For 50 years, historians, diplomats and state department officials have touted Mustafa Kemal Ataturk as a great secular leader in a predominantly Muslim region, whose policies modernized and democratized Turkey, shaping it into a Western-style state. But Ataturk was western only insofar as he implemented the Turkification of Gobineau, wherein he substituted the Turks for the Aryans, whose ideology had terrible results in the rise of European Nazism. Regardless, in 1955, barely 17 years after the dictator’s death, a little-known pogrom, driven primarily by Islamic fanaticism, targeted the Greek population of Istanbul, with the intent of driving non-Muslims from Turkey. Διαβάστε τη συνέχεια του άρθρου »

The Early Centuries of the Greek Roman East (3)

The coronation of David. Miniature from the byzantine Psalter of the National Library of Paris (early 10th century). Η στέψη του Δαβίδ. Μικρογραφία από το βυζαντινό Ψαλτήρι της Εθνικής Βιβλιοθήκης των Παρισίων (αρχές 10ου αιώνος).

The coronation of David. Miniature from the byzantine Psalter of the National Library of Paris (early 10th century). Ο Δαβίδ στεφόμενος. Μικρογραφία από το βυζαντινό Ψαλτήρι της Εθνικής Βιβλιοθήκης των Παρισίων (αρχές 10ου αιώνος).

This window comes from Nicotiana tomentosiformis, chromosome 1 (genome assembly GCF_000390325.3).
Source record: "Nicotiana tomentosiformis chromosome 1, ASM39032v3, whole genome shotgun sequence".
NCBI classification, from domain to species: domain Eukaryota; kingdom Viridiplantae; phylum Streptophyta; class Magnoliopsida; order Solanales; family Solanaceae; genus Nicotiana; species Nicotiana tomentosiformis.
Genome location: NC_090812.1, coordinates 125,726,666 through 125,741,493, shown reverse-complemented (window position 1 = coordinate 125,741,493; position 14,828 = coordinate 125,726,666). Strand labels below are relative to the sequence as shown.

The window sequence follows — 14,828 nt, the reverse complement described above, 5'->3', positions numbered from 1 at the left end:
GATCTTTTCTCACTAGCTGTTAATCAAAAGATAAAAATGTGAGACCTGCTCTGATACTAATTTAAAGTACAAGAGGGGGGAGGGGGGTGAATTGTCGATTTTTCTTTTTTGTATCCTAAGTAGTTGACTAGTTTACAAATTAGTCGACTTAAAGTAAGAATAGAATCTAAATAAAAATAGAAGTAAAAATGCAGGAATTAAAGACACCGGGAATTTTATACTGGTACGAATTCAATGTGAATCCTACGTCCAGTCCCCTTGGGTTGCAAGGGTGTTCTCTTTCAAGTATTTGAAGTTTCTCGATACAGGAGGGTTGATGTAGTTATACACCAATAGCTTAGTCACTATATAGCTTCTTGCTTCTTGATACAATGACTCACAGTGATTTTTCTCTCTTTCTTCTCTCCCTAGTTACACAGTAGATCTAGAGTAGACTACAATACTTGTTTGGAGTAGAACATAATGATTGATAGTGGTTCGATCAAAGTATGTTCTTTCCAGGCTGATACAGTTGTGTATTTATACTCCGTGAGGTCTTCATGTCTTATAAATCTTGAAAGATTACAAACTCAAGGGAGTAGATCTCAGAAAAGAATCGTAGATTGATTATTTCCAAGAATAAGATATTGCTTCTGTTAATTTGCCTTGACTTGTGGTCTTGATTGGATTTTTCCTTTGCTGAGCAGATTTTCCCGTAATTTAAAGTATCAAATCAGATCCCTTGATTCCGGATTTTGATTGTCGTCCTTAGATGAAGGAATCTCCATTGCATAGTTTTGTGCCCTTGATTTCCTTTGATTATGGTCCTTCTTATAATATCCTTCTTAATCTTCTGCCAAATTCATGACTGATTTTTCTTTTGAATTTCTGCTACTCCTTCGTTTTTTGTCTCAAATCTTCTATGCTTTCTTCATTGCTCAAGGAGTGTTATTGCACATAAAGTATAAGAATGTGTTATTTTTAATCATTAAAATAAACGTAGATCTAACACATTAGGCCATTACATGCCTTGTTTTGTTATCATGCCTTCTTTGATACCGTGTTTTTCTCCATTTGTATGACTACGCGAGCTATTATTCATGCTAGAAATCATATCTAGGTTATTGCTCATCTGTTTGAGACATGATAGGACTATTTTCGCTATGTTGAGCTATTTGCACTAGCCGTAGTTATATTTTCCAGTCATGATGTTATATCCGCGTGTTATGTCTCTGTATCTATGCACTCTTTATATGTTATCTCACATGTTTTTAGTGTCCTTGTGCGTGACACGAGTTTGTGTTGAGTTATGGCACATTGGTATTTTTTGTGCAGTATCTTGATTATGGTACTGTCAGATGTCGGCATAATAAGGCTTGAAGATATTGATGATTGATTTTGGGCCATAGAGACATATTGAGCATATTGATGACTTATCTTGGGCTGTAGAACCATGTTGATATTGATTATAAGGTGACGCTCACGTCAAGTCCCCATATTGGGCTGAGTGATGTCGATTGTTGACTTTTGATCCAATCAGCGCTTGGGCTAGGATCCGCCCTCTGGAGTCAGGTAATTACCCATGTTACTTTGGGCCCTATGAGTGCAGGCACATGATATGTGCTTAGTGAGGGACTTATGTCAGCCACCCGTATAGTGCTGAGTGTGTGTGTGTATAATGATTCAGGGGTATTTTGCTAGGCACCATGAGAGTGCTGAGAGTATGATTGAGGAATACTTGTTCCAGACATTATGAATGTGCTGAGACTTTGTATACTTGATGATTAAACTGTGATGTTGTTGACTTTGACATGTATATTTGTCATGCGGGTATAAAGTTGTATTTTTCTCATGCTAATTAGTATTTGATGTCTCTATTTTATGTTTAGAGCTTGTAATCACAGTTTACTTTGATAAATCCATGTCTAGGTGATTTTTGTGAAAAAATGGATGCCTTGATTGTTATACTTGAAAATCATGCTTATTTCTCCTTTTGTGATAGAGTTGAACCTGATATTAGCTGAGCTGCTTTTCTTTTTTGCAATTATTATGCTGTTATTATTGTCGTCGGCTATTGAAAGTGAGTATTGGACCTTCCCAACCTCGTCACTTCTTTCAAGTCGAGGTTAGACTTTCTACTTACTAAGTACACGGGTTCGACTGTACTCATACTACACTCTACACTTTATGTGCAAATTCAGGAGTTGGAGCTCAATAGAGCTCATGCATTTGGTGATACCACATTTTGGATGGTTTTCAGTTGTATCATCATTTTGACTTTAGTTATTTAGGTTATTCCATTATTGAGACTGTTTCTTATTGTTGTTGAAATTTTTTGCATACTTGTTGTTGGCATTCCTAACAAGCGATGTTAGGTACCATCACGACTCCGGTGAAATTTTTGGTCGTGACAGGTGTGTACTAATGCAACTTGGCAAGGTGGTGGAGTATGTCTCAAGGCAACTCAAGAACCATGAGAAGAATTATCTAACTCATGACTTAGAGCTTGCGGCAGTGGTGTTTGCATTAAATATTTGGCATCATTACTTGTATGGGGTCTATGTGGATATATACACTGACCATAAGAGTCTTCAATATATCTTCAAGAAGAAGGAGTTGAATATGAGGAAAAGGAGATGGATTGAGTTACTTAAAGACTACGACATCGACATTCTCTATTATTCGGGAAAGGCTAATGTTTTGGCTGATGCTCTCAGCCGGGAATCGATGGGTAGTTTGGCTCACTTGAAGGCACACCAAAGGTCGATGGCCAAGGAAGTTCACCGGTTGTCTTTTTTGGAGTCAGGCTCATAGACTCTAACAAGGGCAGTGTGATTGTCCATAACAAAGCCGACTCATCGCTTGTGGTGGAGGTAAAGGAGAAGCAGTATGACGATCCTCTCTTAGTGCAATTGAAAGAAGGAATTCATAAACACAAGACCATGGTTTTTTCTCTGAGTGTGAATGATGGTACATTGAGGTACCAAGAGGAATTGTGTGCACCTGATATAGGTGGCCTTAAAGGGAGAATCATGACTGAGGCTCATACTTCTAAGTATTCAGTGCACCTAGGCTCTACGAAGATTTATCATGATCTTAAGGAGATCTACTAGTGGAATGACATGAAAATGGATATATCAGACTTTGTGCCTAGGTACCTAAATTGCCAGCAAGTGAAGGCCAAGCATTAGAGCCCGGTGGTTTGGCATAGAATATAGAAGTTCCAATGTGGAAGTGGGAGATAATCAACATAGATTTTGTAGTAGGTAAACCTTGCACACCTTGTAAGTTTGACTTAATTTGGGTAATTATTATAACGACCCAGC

(continuation from 2)

Literature and the Arts

Outside the Augustaeum, in Constantinople, one would notice a statue of Justinian wearing what was known at the time as the armour of Achilles. But the Emperor carried no weapon. Instead he held in his left hand the symbol of power of the Christian Roman Emperor, the globe, which signified his dominion over land and sea, and on the globe was a cross, the emblem of the source of his rule. Justinian as Achilles was a natural example of the fusion of classical culture with Christianity in the Eastern Roman Empire. This fusion begun before Justinian’s time but was to continue to be one of the distinguishing marks of education and literature in the age of Justinian. Along with the legal and architectural splendours discussed above, the reign of Justinian also saw a flowering of literature such as the Greco-Roman world had not enjoyed for many years.

The earliest Christians avoided the worldly learning of the Greeks with their «philosophy and deceit», and saw no way in which the blasphemous literature could be brought into any sort of relationship with Christian teaching. This reaction of many Christians, as late as the second century, could be summed up in Tertullian’s famous phrase, «what has Athens to do with Jerusalem?» In time, however, Christian thinkers began to realize that there was much to be carried over into Christian teaching from the Classical Greeks. Socrates and Plato, for example, often seemed to approximate Christian thought. Likewise many of the writings of Aristotle could be fit right into the teachings of the Church.  MORE… Διαβάστε τη συνέχεια του άρθρου »

O Virgin Pure / Agni Parthene (Lyrics and mp3)